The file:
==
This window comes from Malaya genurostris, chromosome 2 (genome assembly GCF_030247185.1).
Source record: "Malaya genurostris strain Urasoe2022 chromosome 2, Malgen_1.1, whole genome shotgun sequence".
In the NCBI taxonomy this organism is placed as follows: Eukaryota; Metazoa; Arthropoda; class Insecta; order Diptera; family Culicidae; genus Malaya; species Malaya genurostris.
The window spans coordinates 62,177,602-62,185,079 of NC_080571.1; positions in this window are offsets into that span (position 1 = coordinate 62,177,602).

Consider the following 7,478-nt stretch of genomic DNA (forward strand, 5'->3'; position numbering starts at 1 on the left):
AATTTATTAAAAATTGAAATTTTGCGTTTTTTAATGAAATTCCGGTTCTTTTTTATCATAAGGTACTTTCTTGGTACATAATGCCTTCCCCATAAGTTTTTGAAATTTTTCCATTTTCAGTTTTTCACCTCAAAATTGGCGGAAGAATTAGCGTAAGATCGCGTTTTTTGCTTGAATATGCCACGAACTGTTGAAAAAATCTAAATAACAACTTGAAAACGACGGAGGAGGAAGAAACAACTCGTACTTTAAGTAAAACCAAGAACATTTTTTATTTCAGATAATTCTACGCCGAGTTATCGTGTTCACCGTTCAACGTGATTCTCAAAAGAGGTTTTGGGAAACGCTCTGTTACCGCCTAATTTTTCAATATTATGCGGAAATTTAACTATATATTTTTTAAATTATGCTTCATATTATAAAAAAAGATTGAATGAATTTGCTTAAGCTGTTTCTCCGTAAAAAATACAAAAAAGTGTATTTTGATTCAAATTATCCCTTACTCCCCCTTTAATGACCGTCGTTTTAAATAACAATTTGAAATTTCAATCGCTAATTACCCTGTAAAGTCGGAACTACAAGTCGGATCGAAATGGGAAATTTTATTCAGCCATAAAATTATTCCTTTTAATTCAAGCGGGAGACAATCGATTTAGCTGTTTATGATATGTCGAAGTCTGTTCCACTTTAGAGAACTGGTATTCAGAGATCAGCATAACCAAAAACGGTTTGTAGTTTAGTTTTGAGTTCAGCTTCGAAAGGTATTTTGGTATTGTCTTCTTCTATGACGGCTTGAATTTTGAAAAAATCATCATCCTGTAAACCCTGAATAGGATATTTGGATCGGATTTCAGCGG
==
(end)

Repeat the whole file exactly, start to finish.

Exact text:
This window comes from Malaya genurostris, chromosome 2 (genome assembly GCF_030247185.1).
Source record: "Malaya genurostris strain Urasoe2022 chromosome 2, Malgen_1.1, whole genome shotgun sequence".
In the NCBI taxonomy this organism is placed as follows: Eukaryota; Metazoa; Arthropoda; class Insecta; order Diptera; family Culicidae; genus Malaya; species Malaya genurostris.
The window spans coordinates 62,177,602-62,185,079 of NC_080571.1; positions in this window are offsets into that span (position 1 = coordinate 62,177,602).

Consider the following 7,478-nt stretch of genomic DNA (forward strand, 5'->3'; position numbering starts at 1 on the left):
AATTTATTAAAAATTGAAATTTTGCGTTTTTTAATGAAATTCCGGTTCTTTTTTATCATAAGGTACTTTCTTGGTACATAATGCCTTCCCCATAAGTTTTTGAAATTTTTCCATTTTCAGTTTTTCACCTCAAAATTGGCGGAAGAATTAGCGTAAGATCGCGTTTTTTGCTTGAATATGCCACGAACTGTTGAAAAAATCTAAATAACAACTTGAAAACGACGGAGGAGGAAGAAACAACTCGTACTTTAAGTAAAACCAAGAACATTTTTTATTTCAGATAATTCTACGCCGAGTTATCGTGTTCACCGTTCAACGTGATTCTCAAAAGAGGTTTTGGGAAACGCTCTGTTACCGCCTAATTTTTCAATATTATGCGGAAATTTAACTATATATTTTTTAAATTATGCTTCATATTATAAAAAAAGATTGAATGAATTTGCTTAAGCTGTTTCTCCGTAAAAAATACAAAAAAGTGTATTTTGATTCAAATTATCCCTTACTCCCCCTTTAATGACCGTCGTTTTAAATAACAATTTGAAATTTCAATCGCTAATTACCCTGTAAAGTCGGAACTACAAGTCGGATCGAAATGGGAAATTTTATTCAGCCATAAAATTATTCCTTTTAATTCAAGCGGGAGACAATCGATTTAGCTGTTTATGATATGTCGAAGTCTGTTCCACTTTAGAGAACTGGTATTCAGAGATCAGCATAACCAAAAACGGTTTGTAGTTTAGTTTTGAGTTCAGCTTCGAAAGGTATTTTGGTATTGTCTTCTTCTATGACGGCTTGAATTTTGAAAAAATCATCATCCTGTAAACCCTGAATAGGATATTTGGATCGGATTTCAGCGG